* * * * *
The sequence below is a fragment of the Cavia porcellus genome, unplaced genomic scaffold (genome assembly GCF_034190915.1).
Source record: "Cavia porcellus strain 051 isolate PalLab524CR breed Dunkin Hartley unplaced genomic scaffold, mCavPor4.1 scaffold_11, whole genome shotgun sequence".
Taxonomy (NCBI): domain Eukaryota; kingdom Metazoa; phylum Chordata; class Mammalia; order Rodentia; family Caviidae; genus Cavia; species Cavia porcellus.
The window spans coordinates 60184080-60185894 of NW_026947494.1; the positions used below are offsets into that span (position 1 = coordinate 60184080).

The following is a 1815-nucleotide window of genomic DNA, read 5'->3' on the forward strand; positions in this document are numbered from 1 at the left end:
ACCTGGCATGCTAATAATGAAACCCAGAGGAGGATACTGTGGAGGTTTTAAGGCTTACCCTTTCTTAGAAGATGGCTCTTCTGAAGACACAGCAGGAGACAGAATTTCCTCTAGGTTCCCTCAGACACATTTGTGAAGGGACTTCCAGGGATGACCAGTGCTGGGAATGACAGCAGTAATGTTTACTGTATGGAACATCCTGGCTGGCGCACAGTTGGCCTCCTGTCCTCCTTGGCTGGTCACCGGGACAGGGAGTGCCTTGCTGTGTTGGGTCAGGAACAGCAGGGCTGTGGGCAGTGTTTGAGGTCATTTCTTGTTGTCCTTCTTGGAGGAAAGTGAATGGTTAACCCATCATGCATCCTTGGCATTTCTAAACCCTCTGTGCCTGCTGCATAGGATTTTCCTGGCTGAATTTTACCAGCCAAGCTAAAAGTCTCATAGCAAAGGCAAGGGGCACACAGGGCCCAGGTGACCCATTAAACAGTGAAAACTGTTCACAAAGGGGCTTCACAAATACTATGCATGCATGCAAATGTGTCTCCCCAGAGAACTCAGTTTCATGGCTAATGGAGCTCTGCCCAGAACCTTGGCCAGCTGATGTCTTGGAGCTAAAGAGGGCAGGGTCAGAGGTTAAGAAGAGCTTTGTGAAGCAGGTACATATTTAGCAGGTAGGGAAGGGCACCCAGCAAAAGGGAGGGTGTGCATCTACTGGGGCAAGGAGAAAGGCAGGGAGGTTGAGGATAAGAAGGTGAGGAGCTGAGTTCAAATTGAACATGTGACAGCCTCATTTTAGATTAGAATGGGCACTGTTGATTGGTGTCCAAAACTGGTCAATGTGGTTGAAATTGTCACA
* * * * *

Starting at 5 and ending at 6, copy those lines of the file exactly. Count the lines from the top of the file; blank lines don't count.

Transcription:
The following is a 1815-nucleotide window of genomic DNA, read 5'->3' on the forward strand; positions in this document are numbered from 1 at the left end:
ACCTGGCATGCTAATAATGAAACCCAGAGGAGGATACTGTGGAGGTTTTAAGGCTTACCCTTTCTTAGAAGATGGCTCTTCTGAAGACACAGCAGGAGACAGAATTTCCTCTAGGTTCCCTCAGACACATTTGTGAAGGGACTTCCAGGGATGACCAGTGCTGGGAATGACAGCAGTAATGTTTACTGTATGGAACATCCTGGCTGGCGCACAGTTGGCCTCCTGTCCTCCTTGGCTGGTCACCGGGACAGGGAGTGCCTTGCTGTGTTGGGTCAGGAACAGCAGGGCTGTGGGCAGTGTTTGAGGTCATTTCTTGTTGTCCTTCTTGGAGGAAAGTGAATGGTTAACCCATCATGCATCCTTGGCATTTCTAAACCCTCTGTGCCTGCTGCATAGGATTTTCCTGGCTGAATTTTACCAGCCAAGCTAAAAGTCTCATAGCAAAGGCAAGGGGCACACAGGGCCCAGGTGACCCATTAAACAGTGAAAACTGTTCACAAAGGGGCTTCACAAATACTATGCATGCATGCAAATGTGTCTCCCCAGAGAACTCAGTTTCATGGCTAATGGAGCTCTGCCCAGAACCTTGGCCAGCTGATGTCTTGGAGCTAAAGAGGGCAGGGTCAGAGGTTAAGAAGAGCTTTGTGAAGCAGGTACATATTTAGCAGGTAGGGAAGGGCACCCAGCAAAAGGGAGGGTGTGCATCTACTGGGGCAAGGAGAAAGGCAGGGAGGTTGAGGATAAGAAGGTGAGGAGCTGAGTTCAAATTGAACATGTGACAGCCTCATTTTAGATTAGAATGGGCACTGTTGATTGGTGTCCAAAACTGGTCAATGTGGTTGAAATTGTCACA